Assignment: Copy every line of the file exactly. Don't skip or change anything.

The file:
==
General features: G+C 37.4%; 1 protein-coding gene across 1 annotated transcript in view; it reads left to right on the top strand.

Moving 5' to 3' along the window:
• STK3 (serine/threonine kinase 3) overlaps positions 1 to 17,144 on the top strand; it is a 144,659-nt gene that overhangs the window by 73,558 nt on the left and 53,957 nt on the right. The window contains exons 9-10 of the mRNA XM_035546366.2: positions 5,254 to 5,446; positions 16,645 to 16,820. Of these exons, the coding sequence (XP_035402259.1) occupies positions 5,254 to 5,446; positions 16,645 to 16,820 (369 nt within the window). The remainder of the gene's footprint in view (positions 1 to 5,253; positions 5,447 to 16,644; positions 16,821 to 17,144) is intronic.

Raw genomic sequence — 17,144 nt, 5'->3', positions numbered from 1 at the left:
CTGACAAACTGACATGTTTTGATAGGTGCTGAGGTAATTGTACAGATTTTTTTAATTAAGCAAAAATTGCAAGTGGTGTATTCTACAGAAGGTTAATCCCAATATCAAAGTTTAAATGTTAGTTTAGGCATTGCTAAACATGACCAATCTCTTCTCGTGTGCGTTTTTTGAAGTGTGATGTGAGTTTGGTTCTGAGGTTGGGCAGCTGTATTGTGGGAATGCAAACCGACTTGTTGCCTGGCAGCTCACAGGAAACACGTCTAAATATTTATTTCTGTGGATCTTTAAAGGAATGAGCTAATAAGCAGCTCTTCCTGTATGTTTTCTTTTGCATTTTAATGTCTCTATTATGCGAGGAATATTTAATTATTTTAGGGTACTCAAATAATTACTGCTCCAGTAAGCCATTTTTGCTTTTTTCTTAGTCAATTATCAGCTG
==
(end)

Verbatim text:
General features: G+C 37.4%; 1 protein-coding gene across 1 annotated transcript in view; it reads left to right on the top strand.

Moving 5' to 3' along the window:
• STK3 (serine/threonine kinase 3) overlaps positions 1 to 17,144 on the top strand; it is a 144,659-nt gene that overhangs the window by 73,558 nt on the left and 53,957 nt on the right. The window contains exons 9-10 of the mRNA XM_035546366.2: positions 5,254 to 5,446; positions 16,645 to 16,820. Of these exons, the coding sequence (XP_035402259.1) occupies positions 5,254 to 5,446; positions 16,645 to 16,820 (369 nt within the window). The remainder of the gene's footprint in view (positions 1 to 5,253; positions 5,447 to 16,644; positions 16,821 to 17,144) is intronic.

Raw genomic sequence — 17,144 nt, 5'->3', positions numbered from 1 at the left:
CTGACAAACTGACATGTTTTGATAGGTGCTGAGGTAATTGTACAGATTTTTTTAATTAAGCAAAAATTGCAAGTGGTGTATTCTACAGAAGGTTAATCCCAATATCAAAGTTTAAATGTTAGTTTAGGCATTGCTAAACATGACCAATCTCTTCTCGTGTGCGTTTTTTGAAGTGTGATGTGAGTTTGGTTCTGAGGTTGGGCAGCTGTATTGTGGGAATGCAAACCGACTTGTTGCCTGGCAGCTCACAGGAAACACGTCTAAATATTTATTTCTGTGGATCTTTAAAGGAATGAGCTAATAAGCAGCTCTTCCTGTATGTTTTCTTTTGCATTTTAATGTCTCTATTATGCGAGGAATATTTAATTATTTTAGGGTACTCAAATAATTACTGCTCCAGTAAGCCATTTTTGCTTTTTTCTTAGTCAATTATCAGCTG